Gillen was once commander of the IRA's Belfast Brigade and later became a member of the organisation's Army Council.
He received a substantial amount of compensation for ill-treatment suffered while in detention.
He was arrested in 1987 and interrogated over the murder of a police officer.
He was physically assaulted and suffered a punctured eardrum. He alleged he had been threatened through his interrogation and told that he should become an informer.
A court found that he had been assaulted and he was subsequently released. He was a client of Pat Finucane before the solicitor's murder. He alleged to the Lawyers Committee for Human Rights that RUC officers had made threats to Mr Finucane when representing him in 1988.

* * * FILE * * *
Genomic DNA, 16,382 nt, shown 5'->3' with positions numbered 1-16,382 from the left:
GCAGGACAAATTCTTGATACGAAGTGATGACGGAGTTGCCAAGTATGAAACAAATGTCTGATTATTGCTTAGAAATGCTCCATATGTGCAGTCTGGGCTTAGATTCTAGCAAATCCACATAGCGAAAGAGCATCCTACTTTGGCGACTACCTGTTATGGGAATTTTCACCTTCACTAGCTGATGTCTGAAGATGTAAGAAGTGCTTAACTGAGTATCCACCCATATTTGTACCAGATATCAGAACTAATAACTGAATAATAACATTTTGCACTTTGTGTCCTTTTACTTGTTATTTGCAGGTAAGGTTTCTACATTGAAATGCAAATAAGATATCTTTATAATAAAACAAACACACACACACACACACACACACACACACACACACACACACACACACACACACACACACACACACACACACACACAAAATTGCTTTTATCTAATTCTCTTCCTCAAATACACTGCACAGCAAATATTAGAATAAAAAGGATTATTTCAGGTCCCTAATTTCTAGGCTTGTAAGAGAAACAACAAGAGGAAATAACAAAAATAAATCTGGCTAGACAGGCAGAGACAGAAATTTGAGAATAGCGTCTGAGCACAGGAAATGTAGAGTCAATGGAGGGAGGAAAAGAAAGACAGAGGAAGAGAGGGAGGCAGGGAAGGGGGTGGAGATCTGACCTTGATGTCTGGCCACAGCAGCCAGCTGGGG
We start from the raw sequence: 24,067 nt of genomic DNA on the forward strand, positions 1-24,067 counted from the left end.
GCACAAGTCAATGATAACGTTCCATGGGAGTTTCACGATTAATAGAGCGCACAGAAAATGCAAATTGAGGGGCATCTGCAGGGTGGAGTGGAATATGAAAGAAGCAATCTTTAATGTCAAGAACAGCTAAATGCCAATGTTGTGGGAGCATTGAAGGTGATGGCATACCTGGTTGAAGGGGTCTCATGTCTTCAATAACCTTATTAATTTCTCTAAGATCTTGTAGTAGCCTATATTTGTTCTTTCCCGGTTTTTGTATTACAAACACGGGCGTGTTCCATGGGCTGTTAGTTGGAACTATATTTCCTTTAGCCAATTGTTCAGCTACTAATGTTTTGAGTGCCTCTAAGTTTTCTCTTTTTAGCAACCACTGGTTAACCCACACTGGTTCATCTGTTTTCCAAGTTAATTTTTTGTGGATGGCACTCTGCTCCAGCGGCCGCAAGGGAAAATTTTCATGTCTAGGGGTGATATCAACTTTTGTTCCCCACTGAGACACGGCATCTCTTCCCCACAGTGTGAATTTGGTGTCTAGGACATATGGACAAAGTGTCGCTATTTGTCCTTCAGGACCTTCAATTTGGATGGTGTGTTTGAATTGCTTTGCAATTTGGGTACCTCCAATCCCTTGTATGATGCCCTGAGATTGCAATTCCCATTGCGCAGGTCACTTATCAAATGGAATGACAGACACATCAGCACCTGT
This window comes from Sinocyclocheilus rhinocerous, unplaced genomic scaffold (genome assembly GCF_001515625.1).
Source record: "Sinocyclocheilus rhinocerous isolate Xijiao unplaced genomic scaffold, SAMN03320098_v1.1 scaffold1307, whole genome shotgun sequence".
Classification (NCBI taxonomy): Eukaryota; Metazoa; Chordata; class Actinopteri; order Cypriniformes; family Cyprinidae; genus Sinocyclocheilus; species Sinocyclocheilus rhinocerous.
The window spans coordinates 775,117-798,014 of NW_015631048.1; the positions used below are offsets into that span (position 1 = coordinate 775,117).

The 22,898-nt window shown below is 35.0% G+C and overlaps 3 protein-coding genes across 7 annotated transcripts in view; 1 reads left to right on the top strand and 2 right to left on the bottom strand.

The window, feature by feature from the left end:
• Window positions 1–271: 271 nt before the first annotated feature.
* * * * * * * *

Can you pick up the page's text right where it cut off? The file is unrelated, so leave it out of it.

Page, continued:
Gillen claimed the officers said: "It would be better if he was dead rather than defending the likes of you."
Following the murder of Gerard 'Jock' Davison, Gillen was one of the first senior republicans to arrive in the Markets, along with Bobby Storey and Eddie Copeland, to offer support to the Davison family.